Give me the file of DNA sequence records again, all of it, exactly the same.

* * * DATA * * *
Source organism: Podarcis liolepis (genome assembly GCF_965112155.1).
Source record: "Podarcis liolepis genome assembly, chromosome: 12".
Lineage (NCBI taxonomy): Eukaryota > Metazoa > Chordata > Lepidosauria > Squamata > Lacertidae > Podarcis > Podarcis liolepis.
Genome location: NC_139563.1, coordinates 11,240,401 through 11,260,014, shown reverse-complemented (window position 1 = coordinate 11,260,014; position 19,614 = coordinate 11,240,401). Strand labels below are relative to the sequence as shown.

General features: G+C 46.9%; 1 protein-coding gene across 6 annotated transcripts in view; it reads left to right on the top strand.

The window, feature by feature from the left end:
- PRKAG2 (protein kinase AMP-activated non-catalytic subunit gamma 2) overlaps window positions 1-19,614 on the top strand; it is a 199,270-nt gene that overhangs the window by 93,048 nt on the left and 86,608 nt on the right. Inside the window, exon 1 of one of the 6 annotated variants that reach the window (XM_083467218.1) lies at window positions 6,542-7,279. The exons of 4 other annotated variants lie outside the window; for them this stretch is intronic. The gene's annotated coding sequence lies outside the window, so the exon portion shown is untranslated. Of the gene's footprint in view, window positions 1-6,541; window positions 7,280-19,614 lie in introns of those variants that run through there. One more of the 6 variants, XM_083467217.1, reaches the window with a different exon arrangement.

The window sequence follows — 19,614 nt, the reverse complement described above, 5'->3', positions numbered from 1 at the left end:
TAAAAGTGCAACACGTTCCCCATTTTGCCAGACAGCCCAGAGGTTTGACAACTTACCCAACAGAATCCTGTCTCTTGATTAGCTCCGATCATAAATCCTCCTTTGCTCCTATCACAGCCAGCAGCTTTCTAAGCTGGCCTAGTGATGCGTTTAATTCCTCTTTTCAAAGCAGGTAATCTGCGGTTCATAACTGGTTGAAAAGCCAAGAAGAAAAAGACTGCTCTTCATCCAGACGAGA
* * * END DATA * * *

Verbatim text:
Source organism: Podarcis liolepis (genome assembly GCF_965112155.1).
Source record: "Podarcis liolepis genome assembly, chromosome: 12".
Lineage (NCBI taxonomy): Eukaryota > Metazoa > Chordata > Lepidosauria > Squamata > Lacertidae > Podarcis > Podarcis liolepis.
Genome location: NC_139563.1, coordinates 11,240,401 through 11,260,014, shown reverse-complemented (window position 1 = coordinate 11,260,014; position 19,614 = coordinate 11,240,401). Strand labels below are relative to the sequence as shown.

General features: G+C 46.9%; 1 protein-coding gene across 6 annotated transcripts in view; it reads left to right on the top strand.

The window, feature by feature from the left end:
- PRKAG2 (protein kinase AMP-activated non-catalytic subunit gamma 2) overlaps window positions 1-19,614 on the top strand; it is a 199,270-nt gene that overhangs the window by 93,048 nt on the left and 86,608 nt on the right. Inside the window, exon 1 of one of the 6 annotated variants that reach the window (XM_083467218.1) lies at window positions 6,542-7,279. The exons of 4 other annotated variants lie outside the window; for them this stretch is intronic. The gene's annotated coding sequence lies outside the window, so the exon portion shown is untranslated. Of the gene's footprint in view, window positions 1-6,541; window positions 7,280-19,614 lie in introns of those variants that run through there. One more of the 6 variants, XM_083467217.1, reaches the window with a different exon arrangement.

The window sequence follows — 19,614 nt, the reverse complement described above, 5'->3', positions numbered from 1 at the left end:
TAAAAGTGCAACACGTTCCCCATTTTGCCAGACAGCCCAGAGGTTTGACAACTTACCCAACAGAATCCTGTCTCTTGATTAGCTCCGATCATAAATCCTCCTTTGCTCCTATCACAGCCAGCAGCTTTCTAAGCTGGCCTAGTGATGCGTTTAATTCCTCTTTTCAAAGCAGGTAATCTGCGGTTCATAACTGGTTGAAAAGCCAAGAAGAAAAAGACTGCTCTTCATCCAGACGAGA